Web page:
Synonyms for halloughton or Related words with halloughton

farnsfield              comberbach              siddington              burstock              snainton              kettleburgh              hammoon              shangton              kimcote              tibberton              ombersley              fryerning              cornriggs              broadwas              halstock              mondrum              gislingham              fringford              doddenham              walesby              chackmore              screveton              gosbeck              shouldham              pertenhall              edingley              llangynin              knapwell              dormington              staintondale              farcet              lanehead              bolstone              grindale              winkleigh              lyddington              uggeshall              champflower              withybrook              knaptoft              throcking              clothall              marnhull              wetherden              itteringham              odestoche              wildboarclough              davenham              clayhidon              llancillo             

Examples of "halloughton"
St James' Church, Halloughton is a Grade II listed parish church in the Church of England in Halloughton.
Halloughton is a village in Nottinghamshire, England. It is located 9 miles west of Newark on Trent and is within the civil parish of Southwell.
The revenues for this prebend came from a tithe of the lands of Halloughton. It was founded ca. 1160 by Roger, Archbishop of York.
The parish church of St James was rebuilt in 1879–82. Halloughton Manor House is a 13th-century prebendal house of the college of Southwell. Its medieval tower house is now incorporated into a late-18th-century farmhouse.
According to a contemporary newspaper obituary, George Henry Fillingham died on 17 January 1895 at the age of 53 of 'heart disease aggravated by an accident'. A sportsman, he had broken a thigh while out hunting with the South Notts Hunt at Halloughton six weeks before, but the writer, David Frith, asserted that he had shot himself in what was 'deemed to be an accident'. He had only been married for four years and left a son, George Augustus Fillingham (1893–1974).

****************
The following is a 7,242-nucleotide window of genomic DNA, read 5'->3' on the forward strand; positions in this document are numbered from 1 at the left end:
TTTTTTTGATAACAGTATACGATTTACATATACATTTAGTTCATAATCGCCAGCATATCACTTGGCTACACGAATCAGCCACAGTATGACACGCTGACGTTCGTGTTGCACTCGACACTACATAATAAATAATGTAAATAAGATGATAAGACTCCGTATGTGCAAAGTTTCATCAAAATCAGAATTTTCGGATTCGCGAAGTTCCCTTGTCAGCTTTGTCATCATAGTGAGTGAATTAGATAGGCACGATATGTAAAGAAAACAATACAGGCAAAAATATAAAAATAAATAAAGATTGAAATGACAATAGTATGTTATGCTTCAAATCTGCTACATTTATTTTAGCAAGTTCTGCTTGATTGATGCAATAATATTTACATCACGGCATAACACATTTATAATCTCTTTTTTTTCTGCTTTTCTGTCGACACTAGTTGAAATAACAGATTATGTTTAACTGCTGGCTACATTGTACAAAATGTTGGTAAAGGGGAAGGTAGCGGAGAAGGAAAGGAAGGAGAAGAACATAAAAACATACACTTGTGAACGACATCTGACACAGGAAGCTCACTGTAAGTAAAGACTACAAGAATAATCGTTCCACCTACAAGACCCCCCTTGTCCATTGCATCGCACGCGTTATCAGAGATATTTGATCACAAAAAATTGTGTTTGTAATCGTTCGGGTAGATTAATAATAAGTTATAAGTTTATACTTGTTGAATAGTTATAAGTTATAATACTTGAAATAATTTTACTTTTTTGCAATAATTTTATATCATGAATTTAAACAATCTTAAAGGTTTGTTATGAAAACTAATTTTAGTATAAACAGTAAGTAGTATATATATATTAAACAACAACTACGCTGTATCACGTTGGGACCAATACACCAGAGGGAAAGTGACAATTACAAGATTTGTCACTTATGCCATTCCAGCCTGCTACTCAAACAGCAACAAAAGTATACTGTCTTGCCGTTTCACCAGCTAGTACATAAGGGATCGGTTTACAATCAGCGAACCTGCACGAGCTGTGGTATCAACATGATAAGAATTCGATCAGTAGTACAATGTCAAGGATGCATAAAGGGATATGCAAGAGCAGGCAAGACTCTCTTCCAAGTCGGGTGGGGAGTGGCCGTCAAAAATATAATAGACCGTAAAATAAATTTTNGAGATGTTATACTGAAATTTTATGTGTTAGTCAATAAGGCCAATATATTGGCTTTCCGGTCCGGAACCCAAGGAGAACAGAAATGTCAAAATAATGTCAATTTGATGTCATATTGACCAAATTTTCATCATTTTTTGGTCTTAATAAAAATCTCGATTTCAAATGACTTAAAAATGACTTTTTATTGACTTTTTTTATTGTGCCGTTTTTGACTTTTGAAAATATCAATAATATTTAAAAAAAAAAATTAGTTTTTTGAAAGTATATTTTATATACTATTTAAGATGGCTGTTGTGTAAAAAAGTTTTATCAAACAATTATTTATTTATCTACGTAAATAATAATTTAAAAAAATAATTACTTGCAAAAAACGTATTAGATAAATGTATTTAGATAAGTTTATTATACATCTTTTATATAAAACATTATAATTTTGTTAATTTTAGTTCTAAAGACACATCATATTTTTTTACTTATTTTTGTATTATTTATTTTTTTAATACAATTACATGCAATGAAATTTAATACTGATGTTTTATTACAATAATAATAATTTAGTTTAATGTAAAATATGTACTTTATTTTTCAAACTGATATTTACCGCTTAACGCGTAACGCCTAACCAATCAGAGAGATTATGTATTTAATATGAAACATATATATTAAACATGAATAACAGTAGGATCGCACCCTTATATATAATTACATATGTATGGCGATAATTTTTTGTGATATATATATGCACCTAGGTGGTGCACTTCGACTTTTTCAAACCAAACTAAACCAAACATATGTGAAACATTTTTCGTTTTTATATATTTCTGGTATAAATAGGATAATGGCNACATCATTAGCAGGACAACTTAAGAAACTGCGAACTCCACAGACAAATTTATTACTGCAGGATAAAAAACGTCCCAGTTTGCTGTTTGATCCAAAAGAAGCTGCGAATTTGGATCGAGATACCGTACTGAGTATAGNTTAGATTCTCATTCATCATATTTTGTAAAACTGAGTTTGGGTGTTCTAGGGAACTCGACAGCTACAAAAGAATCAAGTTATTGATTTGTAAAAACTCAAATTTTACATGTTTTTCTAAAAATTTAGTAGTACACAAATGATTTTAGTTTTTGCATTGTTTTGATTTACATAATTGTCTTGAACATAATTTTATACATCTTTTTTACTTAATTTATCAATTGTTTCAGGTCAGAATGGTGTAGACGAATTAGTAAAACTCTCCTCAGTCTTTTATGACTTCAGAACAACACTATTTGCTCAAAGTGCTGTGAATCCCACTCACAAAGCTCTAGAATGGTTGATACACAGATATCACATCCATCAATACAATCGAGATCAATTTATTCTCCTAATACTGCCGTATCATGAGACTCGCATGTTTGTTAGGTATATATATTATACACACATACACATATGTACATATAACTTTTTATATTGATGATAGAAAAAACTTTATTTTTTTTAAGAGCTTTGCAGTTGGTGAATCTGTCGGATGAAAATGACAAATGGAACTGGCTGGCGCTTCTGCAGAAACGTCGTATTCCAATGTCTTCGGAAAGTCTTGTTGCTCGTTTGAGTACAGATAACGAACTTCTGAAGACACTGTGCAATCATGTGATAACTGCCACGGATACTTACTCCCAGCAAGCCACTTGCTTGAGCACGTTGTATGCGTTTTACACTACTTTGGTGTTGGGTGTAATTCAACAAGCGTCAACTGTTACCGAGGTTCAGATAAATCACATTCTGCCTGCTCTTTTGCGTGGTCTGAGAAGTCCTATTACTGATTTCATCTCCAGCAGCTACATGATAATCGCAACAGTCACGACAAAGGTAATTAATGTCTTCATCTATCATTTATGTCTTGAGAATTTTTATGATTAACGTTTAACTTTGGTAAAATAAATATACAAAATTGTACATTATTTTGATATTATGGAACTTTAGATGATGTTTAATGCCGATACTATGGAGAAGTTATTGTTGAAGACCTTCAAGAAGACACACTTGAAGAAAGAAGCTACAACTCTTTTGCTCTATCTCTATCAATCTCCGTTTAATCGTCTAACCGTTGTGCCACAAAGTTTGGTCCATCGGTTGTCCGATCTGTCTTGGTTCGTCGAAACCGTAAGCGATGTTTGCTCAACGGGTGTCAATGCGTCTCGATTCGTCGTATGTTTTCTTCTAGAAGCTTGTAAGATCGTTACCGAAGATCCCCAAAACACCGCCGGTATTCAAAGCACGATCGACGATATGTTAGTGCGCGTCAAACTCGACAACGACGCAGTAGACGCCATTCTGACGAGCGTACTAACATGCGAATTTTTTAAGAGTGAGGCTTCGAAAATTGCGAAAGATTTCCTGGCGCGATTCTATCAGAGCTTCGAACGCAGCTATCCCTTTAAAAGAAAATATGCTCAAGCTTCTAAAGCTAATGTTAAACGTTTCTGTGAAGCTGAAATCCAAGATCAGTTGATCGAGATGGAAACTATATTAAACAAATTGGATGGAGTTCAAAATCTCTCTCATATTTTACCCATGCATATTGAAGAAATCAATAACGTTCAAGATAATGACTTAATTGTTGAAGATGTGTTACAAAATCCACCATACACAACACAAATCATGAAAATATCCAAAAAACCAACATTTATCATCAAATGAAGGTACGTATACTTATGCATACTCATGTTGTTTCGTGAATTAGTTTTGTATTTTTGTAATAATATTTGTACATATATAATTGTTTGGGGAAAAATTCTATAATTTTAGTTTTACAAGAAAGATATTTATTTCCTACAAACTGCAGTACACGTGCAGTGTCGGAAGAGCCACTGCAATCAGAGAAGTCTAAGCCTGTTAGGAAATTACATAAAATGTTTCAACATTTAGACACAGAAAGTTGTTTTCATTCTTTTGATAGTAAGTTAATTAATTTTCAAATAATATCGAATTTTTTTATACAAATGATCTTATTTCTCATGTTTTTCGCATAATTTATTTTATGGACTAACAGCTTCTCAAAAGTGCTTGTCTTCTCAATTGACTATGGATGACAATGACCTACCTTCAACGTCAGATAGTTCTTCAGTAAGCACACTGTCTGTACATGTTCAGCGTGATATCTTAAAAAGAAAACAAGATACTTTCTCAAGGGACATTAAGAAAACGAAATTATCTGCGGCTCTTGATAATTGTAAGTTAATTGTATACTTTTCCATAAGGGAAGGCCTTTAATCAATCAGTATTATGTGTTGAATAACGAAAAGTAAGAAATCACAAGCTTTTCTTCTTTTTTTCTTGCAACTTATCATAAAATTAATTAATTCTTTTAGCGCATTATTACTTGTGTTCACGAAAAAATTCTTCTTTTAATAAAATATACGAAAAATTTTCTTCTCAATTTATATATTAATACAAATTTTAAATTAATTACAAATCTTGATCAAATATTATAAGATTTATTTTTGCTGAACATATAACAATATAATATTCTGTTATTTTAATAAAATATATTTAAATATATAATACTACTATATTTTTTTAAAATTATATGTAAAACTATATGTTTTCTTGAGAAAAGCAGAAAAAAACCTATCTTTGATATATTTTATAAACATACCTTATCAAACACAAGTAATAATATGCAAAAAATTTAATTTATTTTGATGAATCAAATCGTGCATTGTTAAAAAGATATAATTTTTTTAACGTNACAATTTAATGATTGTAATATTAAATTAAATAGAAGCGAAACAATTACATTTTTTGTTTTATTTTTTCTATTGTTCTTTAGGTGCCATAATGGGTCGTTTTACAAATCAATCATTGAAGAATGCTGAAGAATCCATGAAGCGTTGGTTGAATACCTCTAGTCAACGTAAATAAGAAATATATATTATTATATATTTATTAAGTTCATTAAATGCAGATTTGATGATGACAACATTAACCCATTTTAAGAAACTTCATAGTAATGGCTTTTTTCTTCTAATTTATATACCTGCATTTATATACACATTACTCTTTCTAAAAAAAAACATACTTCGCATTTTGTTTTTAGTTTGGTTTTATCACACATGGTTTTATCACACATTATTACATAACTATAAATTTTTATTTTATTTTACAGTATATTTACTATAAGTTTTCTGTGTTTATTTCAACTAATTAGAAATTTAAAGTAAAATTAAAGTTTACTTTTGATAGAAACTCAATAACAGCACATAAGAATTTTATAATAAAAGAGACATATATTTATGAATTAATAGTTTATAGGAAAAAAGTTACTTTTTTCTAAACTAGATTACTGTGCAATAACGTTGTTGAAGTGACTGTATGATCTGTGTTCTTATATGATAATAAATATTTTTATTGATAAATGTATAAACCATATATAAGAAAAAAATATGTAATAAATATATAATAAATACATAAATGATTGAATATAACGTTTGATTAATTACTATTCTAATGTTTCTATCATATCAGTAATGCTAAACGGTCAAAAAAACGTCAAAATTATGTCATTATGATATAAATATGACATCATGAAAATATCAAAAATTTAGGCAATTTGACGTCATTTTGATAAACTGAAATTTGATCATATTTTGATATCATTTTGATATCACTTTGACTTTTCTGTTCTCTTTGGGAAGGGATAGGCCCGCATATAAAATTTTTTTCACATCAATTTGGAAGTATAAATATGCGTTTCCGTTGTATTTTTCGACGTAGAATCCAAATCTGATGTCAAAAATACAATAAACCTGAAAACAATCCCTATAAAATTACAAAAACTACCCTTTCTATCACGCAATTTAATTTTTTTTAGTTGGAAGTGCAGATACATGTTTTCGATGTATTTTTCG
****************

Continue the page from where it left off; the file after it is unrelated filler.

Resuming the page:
Up until Frank Stenton's death in 1967, both Stentons were engaged in numerous writing projects, but after her husband's death, Stenton concentrated on completing the third edition of his "Anglo-Saxon England" as well as issuing a collected edition of his papers. She completed that in 1971. She was troubled by deafness in her last years, and died on 29 December 1971 at Reading after an illness that lasted a week. She was buried at Halloughton, Nottinghamshire on 5 January 1972 in the same grave as her husband.
Thorold was born in or before 1520, the eldest son of William Thorold (died 1569) and Dorothy, daughter of Thomas Leke of Halloughton, Nottinghamshire. He was admitted to Gray's Inn in 1537, becoming Recorder of Grantham soon after 1550, which he probably held until his death. With the support of Henry Manners, 2nd Earl of Rutland, he became the Member (MP) of the Parliament of England for Grantham in 1558. The following year, again with Rutland's support, he became Recorder of Lincoln (which he resigned in 1570) and was elected MP for Lincoln.
There are fine examples close to Lambley and to the south of Southwell both in Nottinghamshire where the clay bedrock plateau made up of Mercia Mudstone is dissected by a number of streams, forming steep sided, wooded valleys. This gives a pleasing undulating landscape, locally known as 'The Dumbles'. These areas provide a habitat for Bluebell, yellow archangel, ramsons, dog’s mercury and sweet woodruff. To the southwest of Southwell there are two dumbles, Halloughton Dumble and Westhorpe Dumble, streams sufficiently large to be labelled Dumble on the 50,000:1 and 25,000:1 Ordnance Survey maps. On a smaller scale, some areas are known locally as 'The Dumbles', for example; west of Kirkby-in-Ashfield, in Nottinghamshire, at the end of Doles Lane is a small, wooded, deep cut stream valley with banks adorned with Bluebells.